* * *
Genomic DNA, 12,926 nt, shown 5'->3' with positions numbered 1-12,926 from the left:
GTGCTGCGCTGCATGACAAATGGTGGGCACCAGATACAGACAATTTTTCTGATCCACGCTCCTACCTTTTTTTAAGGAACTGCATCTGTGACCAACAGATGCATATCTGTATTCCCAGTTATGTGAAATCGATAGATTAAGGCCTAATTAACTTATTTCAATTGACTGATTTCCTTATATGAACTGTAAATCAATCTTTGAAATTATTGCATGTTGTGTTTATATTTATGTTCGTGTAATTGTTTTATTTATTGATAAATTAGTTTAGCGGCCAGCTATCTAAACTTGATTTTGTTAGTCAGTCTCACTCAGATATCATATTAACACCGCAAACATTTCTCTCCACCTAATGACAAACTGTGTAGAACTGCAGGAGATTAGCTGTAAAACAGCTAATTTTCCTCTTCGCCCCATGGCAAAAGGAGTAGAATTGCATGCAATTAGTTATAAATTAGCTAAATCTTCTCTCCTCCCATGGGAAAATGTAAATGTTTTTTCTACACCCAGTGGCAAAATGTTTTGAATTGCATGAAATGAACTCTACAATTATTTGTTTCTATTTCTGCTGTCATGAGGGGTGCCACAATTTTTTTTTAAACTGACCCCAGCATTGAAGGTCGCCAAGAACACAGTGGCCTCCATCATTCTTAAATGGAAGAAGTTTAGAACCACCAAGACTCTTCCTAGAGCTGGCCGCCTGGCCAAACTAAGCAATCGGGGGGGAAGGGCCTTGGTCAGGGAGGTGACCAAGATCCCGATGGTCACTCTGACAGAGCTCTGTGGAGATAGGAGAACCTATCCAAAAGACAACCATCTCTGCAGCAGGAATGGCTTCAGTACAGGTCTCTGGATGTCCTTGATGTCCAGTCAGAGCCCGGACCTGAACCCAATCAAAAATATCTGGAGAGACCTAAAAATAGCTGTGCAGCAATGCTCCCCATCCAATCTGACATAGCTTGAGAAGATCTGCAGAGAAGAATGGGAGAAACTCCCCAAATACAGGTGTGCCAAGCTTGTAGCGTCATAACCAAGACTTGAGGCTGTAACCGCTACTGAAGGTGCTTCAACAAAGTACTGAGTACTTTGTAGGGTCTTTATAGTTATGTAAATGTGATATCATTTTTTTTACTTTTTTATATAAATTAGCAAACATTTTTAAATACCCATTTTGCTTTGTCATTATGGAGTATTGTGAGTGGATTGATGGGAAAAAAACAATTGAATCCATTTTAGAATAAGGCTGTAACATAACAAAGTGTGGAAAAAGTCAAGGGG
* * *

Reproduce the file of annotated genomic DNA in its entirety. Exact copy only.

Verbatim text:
Genomic DNA, 12,926 nt, shown 5'->3' with positions numbered 1-12,926 from the left:
GTGCTGCGCTGCATGACAAATGGTGGGCACCAGATACAGACAATTTTTCTGATCCACGCTCCTACCTTTTTTTAAGGAACTGCATCTGTGACCAACAGATGCATATCTGTATTCCCAGTTATGTGAAATCGATAGATTAAGGCCTAATTAACTTATTTCAATTGACTGATTTCCTTATATGAACTGTAAATCAATCTTTGAAATTATTGCATGTTGTGTTTATATTTATGTTCGTGTAATTGTTTTATTTATTGATAAATTAGTTTAGCGGCCAGCTATCTAAACTTGATTTTGTTAGTCAGTCTCACTCAGATATCATATTAACACCGCAAACATTTCTCTCCACCTAATGACAAACTGTGTAGAACTGCAGGAGATTAGCTGTAAAACAGCTAATTTTCCTCTTCGCCCCATGGCAAAAGGAGTAGAATTGCATGCAATTAGTTATAAATTAGCTAAATCTTCTCTCCTCCCATGGGAAAATGTAAATGTTTTTTCTACACCCAGTGGCAAAATGTTTTGAATTGCATGAAATGAACTCTACAATTATTTGTTTCTATTTCTGCTGTCATGAGGGGTGCCACAATTTTTTTTTAAACTGACCCCAGCATTGAAGGTCGCCAAGAACACAGTGGCCTCCATCATTCTTAAATGGAAGAAGTTTAGAACCACCAAGACTCTTCCTAGAGCTGGCCGCCTGGCCAAACTAAGCAATCGGGGGGGAAGGGCCTTGGTCAGGGAGGTGACCAAGATCCCGATGGTCACTCTGACAGAGCTCTGTGGAGATAGGAGAACCTATCCAAAAGACAACCATCTCTGCAGCAGGAATGGCTTCAGTACAGGTCTCTGGATGTCCTTGATGTCCAGTCAGAGCCCGGACCTGAACCCAATCAAAAATATCTGGAGAGACCTAAAAATAGCTGTGCAGCAATGCTCCCCATCCAATCTGACATAGCTTGAGAAGATCTGCAGAGAAGAATGGGAGAAACTCCCCAAATACAGGTGTGCCAAGCTTGTAGCGTCATAACCAAGACTTGAGGCTGTAACCGCTACTGAAGGTGCTTCAACAAAGTACTGAGTACTTTGTAGGGTCTTTATAGTTATGTAAATGTGATATCATTTTTTTTACTTTTTTATATAAATTAGCAAACATTTTTAAATACCCATTTTGCTTTGTCATTATGGAGTATTGTGAGTGGATTGATGGGAAAAAAACAATTGAATCCATTTTAGAATAAGGCTGTAACATAACAAAGTGTGGAAAAAGTCAAGGGG